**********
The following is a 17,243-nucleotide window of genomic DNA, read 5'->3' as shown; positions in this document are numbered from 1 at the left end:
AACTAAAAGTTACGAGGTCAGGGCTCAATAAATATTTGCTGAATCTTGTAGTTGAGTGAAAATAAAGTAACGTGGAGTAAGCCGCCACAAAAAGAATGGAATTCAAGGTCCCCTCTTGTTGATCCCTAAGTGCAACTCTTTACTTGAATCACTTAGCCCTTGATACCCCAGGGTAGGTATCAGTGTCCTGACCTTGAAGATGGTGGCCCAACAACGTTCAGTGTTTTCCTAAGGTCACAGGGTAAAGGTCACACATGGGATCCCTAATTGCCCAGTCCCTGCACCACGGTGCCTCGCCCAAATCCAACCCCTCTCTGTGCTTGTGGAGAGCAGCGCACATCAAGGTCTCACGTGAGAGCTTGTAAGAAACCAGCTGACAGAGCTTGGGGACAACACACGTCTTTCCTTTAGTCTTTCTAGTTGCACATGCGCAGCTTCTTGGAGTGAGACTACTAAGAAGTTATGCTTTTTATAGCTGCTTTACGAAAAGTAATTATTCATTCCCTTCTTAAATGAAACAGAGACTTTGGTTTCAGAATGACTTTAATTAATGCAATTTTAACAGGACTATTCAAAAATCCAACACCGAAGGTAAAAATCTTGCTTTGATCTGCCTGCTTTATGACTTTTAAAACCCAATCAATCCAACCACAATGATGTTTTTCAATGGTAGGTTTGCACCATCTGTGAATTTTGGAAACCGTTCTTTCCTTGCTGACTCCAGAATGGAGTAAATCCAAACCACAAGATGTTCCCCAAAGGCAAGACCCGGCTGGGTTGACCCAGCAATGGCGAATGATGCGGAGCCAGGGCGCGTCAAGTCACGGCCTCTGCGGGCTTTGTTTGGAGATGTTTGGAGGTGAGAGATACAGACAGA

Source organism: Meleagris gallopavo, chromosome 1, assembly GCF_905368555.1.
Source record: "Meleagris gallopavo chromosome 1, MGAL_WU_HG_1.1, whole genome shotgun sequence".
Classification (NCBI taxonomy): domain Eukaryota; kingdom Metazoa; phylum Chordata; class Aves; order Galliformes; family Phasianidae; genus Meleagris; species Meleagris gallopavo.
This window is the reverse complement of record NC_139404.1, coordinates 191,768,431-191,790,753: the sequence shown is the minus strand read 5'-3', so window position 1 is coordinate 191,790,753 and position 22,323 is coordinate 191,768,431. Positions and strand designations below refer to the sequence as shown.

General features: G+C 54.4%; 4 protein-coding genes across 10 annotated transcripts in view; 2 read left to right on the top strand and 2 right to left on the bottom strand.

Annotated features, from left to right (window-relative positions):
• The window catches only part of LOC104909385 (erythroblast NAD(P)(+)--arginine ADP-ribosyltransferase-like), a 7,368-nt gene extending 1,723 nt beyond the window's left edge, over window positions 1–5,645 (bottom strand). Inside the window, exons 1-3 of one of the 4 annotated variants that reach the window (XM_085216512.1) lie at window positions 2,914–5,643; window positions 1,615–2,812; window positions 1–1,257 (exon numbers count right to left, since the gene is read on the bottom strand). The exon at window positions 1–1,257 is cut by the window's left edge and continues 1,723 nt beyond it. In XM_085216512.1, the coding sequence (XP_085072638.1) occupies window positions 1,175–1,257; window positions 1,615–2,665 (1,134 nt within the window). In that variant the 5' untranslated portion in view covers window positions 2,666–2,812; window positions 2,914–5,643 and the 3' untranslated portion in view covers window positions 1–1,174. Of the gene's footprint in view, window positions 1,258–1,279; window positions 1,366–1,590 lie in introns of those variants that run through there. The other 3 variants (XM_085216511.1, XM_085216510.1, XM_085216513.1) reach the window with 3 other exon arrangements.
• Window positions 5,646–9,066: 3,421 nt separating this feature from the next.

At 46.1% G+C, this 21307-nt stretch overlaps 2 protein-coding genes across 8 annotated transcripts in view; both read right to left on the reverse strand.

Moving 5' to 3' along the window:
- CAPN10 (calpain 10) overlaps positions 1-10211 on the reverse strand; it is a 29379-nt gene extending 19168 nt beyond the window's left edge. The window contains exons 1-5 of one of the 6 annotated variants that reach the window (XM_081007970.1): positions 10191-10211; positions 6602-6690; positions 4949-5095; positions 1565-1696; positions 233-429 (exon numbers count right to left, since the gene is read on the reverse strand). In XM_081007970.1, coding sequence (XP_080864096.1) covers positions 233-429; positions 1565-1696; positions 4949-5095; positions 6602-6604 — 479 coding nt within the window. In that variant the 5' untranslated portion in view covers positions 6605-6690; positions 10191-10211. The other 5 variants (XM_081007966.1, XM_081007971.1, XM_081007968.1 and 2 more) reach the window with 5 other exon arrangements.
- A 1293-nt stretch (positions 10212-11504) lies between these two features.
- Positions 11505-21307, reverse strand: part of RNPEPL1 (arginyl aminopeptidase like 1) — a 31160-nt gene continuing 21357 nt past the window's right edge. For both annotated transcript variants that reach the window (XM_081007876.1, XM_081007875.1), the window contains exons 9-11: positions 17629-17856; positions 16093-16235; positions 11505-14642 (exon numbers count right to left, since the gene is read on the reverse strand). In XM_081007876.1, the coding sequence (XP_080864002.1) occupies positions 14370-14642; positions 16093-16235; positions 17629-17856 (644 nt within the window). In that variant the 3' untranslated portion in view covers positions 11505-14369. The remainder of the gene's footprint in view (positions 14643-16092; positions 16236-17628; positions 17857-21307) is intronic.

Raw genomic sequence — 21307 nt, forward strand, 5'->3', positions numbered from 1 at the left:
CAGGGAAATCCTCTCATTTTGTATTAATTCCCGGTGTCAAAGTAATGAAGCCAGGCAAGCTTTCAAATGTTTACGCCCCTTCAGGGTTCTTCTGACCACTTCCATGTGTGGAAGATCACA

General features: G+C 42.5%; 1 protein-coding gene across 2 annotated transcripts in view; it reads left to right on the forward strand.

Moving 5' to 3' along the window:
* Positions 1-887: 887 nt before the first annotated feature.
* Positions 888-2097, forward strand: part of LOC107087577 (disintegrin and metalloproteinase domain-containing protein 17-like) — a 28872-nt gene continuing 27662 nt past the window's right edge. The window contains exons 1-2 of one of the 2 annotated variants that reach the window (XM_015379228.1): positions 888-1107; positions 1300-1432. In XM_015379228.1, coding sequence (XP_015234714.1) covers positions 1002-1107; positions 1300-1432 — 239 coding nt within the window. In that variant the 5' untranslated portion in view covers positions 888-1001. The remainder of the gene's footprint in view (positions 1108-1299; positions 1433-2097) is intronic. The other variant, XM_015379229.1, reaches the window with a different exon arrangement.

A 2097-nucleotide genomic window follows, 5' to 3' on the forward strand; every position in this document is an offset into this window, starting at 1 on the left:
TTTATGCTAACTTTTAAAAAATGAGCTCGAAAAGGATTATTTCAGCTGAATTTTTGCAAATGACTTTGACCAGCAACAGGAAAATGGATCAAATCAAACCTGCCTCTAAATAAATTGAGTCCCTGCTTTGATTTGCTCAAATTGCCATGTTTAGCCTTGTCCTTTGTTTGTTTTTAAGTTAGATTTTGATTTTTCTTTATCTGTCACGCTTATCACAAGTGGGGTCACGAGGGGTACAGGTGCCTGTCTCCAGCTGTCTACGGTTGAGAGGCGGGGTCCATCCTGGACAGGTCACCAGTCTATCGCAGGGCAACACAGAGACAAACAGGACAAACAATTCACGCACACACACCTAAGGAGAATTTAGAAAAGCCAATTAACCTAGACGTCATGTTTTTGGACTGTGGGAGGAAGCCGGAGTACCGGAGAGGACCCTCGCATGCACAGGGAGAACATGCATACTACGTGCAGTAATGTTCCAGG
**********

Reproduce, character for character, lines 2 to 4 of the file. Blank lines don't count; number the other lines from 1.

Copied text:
AACTAAAAGTTACGAGGTCAGGGCTCAATAAATATTTGCTGAATCTTGTAGTTGAGTGAAAATAAAGTAACGTGGAGTAAGCCGCCACAAAAAGAATGGAATTCAAGGTCCCCTCTTGTTGATCCCTAAGTGCAACTCTTTACTTGAATCACTTAGCCCTTGATACCCCAGGGTAGGTATCAGTGTCCTGACCTTGAAGATGGTGGCCCAACAACGTTCAGTGTTTTCCTAAGGTCACAGGGTAAAGGTCACACATGGGATCCCTAATTGCCCAGTCCCTGCACCACGGTGCCTCGCCCAAATCCAACCCCTCTCTGTGCTTGTGGAGAGCAGCGCACATCAAGGTCTCACGTGAGAGCTTGTAAGAAACCAGCTGACAGAGCTTGGGGACAACACACGTCTTTCCTTTAGTCTTTCTAGTTGCACATGCGCAGCTTCTTGGAGTGAGACTACTAAGAAGTTATGCTTTTTATAGCTGCTTTACGAAAAGTAATTATTCATTCCCTTCTTAAATGAAACAGAGACTTTGGTTTCAGAATGACTTTAATTAATGCAATTTTAACAGGACTATTCAAAAATCCAACACCGAAGGTAAAAATCTTGCTTTGATCTGCCTGCTTTATGACTTTTAAAACCCAATCAATCCAACCACAATGATGTTTTTCAATGGTAGGTTTGCACCATCTGTGAATTTTGGAAACCGTTCTTTCCTTGCTGACTCCAGAATGGAGTAAATCCAAACCACAAGATGTTCCCCAAAGGCAAGACCCGGCTGGGTTGACCCAGCAATGGCGAATGATGCGGAGCCAGGGCGCGTCAAGTCACGGCCTCTGCGGGCTTTGTTTGGAGATGTTTGGAGGTGAGAGATACAGACAGA

Source organism: Meleagris gallopavo, chromosome 1, assembly GCF_905368555.1.
Source record: "Meleagris gallopavo chromosome 1, MGAL_WU_HG_1.1, whole genome shotgun sequence".